02. Shark Fishing Crew
Shark fishing is not a one-man sport. It takes teamwork to set up the camp, get the lines out, deal with seaweed, catch bait, as well as fight, land, and successfully release sharks. The key to putting your crew together is to select the right people.
For the beach, the minimum crew is two people provided one of them has shark fishing experience. For crews with all starters, the minimum number of people in a crew is three fishermen. A good crew is about four people per camp fishing the surf. A large crew of say six people can set up into two campsites a couple of hundred yards apart. If the crews fish farther apart to cover more of the beach, they can keep in touch via the CB radio. Large campsites of six to twenty people often produce few sharks.
While building your crew, take the time to orient your new members and tell them what you will expect of crew members. Sharing, teamwork and loyalty are critical for success. If someone wants to be too much of an individual and not work with the team, consider replacing them with someone who will be a team player. All crew members must understand that the crew is what really catches the trophy sharks, not a single angler.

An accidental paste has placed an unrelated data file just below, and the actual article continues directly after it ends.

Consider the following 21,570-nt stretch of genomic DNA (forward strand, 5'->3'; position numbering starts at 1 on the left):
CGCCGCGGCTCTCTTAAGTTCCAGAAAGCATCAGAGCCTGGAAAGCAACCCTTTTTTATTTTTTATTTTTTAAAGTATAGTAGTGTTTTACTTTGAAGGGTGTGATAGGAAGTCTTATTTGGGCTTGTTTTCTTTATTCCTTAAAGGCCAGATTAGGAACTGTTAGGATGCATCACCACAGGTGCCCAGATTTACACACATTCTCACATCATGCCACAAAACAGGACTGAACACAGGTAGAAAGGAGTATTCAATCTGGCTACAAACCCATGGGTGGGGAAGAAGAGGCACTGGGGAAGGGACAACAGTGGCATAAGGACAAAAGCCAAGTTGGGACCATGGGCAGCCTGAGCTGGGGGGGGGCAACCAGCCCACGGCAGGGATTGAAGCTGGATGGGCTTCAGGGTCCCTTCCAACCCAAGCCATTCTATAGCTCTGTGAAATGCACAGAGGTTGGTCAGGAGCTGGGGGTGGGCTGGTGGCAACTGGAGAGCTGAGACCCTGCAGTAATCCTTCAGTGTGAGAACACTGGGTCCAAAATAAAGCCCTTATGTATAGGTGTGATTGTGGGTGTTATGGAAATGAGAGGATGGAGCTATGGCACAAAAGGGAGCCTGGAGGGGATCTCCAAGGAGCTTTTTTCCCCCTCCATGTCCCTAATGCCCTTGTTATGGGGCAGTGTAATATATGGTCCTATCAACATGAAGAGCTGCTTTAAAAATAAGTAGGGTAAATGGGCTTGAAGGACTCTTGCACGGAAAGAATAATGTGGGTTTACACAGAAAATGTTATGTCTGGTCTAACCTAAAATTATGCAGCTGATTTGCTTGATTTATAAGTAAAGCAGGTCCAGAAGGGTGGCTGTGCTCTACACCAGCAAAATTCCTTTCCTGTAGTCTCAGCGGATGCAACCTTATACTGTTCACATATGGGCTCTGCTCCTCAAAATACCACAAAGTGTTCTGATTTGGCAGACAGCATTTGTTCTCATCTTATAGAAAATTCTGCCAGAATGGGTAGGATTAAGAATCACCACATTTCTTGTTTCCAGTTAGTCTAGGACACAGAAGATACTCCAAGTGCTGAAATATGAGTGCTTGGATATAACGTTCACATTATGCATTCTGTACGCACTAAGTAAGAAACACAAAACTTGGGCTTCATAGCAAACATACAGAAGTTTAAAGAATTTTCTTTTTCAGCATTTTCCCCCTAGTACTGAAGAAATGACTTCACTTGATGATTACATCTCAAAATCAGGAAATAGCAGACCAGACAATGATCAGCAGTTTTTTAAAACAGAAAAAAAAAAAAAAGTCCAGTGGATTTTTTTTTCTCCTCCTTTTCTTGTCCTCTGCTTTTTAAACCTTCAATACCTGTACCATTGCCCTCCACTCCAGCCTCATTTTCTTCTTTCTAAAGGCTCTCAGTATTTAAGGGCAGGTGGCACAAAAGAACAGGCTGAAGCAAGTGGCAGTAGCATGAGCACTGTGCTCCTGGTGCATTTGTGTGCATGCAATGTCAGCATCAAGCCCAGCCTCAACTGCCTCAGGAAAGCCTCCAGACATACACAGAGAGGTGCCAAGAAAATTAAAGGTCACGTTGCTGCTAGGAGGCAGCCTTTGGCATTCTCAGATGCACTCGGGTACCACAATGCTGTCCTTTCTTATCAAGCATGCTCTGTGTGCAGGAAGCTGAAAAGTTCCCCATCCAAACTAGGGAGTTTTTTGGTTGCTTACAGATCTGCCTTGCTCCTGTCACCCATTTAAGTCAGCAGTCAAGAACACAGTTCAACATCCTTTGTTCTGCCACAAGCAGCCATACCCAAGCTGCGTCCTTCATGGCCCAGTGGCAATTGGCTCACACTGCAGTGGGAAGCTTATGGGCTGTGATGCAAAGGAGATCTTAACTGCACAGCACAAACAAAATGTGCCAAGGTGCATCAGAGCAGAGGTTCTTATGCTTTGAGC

The best way to build a crew is one angler at a time. Adding too many people at once does not allow people to bond as closely. One new member at a time is best to build good team dynamics. A good crew will develop a natural intimacy where people know what each other are thinking, people are not afraid to try ideas and people feel confident their team mates will know when to back them up.
Without a doubt your crew can make or break you. As your crew fishes together a special bonding process take place, just like combat units in the military. A good crew fishes together as a team, can figure things out and be innovative and usually catch more sharks than the lone trippers. Good crews are formed from optimists – people that figure out how to make something happen rather than critically point out limitations. Good crew members are energetic and can sustain drive over an extended period of time…important, when the big one comes through after midnight. A good crew member never lies or breaks a promise.
Finally a good crew member wants to contribute to the rest of the team. They get excited and stay excited. They don’t whine when it is cold or the bite is slow. Their head is focused on winning and making it happen. Some trips nothing works and they realize the crew is just that much closer to another epic trip.